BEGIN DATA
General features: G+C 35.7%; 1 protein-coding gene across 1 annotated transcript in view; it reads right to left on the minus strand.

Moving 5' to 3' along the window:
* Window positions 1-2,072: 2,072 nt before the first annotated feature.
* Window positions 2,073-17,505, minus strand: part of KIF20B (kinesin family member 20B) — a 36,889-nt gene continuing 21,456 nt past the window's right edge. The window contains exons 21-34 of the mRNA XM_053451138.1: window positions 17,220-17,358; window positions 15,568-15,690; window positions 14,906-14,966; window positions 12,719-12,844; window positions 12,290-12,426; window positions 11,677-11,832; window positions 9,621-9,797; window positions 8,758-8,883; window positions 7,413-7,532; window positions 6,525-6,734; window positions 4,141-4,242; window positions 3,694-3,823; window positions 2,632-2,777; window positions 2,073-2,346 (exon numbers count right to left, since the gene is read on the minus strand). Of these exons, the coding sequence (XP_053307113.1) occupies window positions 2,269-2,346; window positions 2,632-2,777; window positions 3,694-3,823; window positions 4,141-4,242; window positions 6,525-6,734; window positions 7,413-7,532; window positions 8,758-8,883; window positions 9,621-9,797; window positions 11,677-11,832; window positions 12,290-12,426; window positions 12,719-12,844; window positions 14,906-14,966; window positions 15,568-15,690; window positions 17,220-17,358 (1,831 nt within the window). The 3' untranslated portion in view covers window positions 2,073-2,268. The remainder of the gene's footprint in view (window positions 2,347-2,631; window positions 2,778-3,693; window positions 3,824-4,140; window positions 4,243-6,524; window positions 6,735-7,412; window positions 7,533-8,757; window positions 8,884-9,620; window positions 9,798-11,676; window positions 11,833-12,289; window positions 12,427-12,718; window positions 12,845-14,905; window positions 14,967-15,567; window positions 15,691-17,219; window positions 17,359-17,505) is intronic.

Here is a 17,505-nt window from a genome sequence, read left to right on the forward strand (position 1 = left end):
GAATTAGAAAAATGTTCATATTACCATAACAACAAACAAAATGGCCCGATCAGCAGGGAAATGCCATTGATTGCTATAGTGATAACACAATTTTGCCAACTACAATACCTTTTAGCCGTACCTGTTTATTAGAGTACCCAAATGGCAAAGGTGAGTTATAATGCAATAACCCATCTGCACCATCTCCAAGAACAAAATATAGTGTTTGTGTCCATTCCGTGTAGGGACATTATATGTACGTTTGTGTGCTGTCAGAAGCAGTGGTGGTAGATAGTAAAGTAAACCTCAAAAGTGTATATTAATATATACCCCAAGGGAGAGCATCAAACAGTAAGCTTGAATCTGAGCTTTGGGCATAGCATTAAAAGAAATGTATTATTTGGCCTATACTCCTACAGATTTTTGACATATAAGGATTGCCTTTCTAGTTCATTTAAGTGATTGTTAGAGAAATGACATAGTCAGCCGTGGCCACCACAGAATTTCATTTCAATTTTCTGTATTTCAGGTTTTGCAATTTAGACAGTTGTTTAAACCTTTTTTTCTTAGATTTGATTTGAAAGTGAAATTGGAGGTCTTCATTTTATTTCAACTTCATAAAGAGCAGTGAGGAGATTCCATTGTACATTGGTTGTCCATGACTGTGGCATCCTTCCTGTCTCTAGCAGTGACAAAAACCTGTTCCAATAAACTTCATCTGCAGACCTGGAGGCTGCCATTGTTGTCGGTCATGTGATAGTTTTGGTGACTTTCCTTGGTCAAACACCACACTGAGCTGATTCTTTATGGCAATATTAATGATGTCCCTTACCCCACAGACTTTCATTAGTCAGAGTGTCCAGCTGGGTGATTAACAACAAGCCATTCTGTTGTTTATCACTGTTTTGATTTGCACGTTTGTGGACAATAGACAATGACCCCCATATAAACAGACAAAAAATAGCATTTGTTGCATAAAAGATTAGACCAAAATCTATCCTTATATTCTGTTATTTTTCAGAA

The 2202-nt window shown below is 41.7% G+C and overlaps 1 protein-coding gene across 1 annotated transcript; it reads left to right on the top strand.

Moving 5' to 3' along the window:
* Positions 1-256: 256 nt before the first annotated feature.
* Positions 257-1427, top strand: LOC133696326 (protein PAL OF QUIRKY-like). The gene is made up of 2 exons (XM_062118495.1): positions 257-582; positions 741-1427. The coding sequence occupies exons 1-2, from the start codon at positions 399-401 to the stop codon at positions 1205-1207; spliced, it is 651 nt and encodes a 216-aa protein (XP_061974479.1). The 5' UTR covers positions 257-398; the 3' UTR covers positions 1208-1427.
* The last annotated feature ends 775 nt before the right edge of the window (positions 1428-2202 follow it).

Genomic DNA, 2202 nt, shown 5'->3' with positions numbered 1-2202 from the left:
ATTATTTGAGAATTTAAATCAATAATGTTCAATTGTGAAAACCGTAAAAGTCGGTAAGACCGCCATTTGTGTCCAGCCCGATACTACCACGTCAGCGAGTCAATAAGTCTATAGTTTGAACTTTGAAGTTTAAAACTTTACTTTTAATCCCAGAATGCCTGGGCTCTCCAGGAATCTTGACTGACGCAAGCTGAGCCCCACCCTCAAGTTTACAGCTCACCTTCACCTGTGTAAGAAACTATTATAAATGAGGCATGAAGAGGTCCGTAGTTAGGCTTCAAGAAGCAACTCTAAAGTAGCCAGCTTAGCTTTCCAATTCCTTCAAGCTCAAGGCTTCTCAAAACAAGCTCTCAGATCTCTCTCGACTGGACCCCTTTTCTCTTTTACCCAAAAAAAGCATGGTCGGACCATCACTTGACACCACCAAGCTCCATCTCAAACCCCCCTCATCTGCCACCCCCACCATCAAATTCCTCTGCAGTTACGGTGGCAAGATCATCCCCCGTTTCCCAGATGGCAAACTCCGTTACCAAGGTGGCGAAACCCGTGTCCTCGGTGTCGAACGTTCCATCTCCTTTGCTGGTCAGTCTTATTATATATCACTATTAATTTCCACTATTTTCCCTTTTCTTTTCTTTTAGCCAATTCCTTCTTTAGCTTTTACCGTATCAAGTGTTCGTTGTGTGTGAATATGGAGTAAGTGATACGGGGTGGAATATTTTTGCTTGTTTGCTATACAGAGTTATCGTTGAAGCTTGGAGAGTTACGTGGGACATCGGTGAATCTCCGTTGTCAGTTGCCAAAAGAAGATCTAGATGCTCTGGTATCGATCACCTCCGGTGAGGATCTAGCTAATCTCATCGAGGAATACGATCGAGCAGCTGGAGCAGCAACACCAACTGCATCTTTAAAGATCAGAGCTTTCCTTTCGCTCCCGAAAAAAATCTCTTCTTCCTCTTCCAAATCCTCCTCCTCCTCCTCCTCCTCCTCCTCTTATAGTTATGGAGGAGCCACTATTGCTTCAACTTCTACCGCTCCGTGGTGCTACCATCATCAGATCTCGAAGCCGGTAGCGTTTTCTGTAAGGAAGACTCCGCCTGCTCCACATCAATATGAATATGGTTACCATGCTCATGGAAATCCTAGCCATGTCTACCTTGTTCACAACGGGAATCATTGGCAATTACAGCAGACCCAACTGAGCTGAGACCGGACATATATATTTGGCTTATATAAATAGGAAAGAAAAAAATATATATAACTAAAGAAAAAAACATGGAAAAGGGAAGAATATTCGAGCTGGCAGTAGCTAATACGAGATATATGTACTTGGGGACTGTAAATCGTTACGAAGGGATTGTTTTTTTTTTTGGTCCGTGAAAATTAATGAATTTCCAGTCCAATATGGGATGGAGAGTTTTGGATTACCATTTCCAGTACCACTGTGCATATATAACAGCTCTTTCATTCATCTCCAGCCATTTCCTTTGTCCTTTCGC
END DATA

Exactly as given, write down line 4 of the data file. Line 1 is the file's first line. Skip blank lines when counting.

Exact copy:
* Window positions 2,073-17,505, minus strand: part of KIF20B (kinesin family member 20B) — a 36,889-nt gene continuing 21,456 nt past the window's right edge. The window contains exons 21-34 of the mRNA XM_053451138.1: window positions 17,220-17,358; window positions 15,568-15,690; window positions 14,906-14,966; window positions 12,719-12,844; window positions 12,290-12,426; window positions 11,677-11,832; window positions 9,621-9,797; window positions 8,758-8,883; window positions 7,413-7,532; window positions 6,525-6,734; window positions 4,141-4,242; window positions 3,694-3,823; window positions 2,632-2,777; window positions 2,073-2,346 (exon numbers count right to left, since the gene is read on the minus strand). Of these exons, the coding sequence (XP_053307113.1) occupies window positions 2,269-2,346; window positions 2,632-2,777; window positions 3,694-3,823; window positions 4,141-4,242; window positions 6,525-6,734; window positions 7,413-7,532; window positions 8,758-8,883; window positions 9,621-9,797; window positions 11,677-11,832; window positions 12,290-12,426; window positions 12,719-12,844; window positions 14,906-14,966; window positions 15,568-15,690; window positions 17,220-17,358 (1,831 nt within the window). The 3' untranslated portion in view covers window positions 2,073-2,268. The remainder of the gene's footprint in view (window positions 2,347-2,631; window positions 2,778-3,693; window positions 3,824-4,140; window positions 4,243-6,524; window positions 6,735-7,412; window positions 7,533-8,757; window positions 8,884-9,620; window positions 9,798-11,676; window positions 11,833-12,289; window positions 12,427-12,718; window positions 12,845-14,905; window positions 14,967-15,567; window positions 15,691-17,219; window positions 17,359-17,505) is intronic.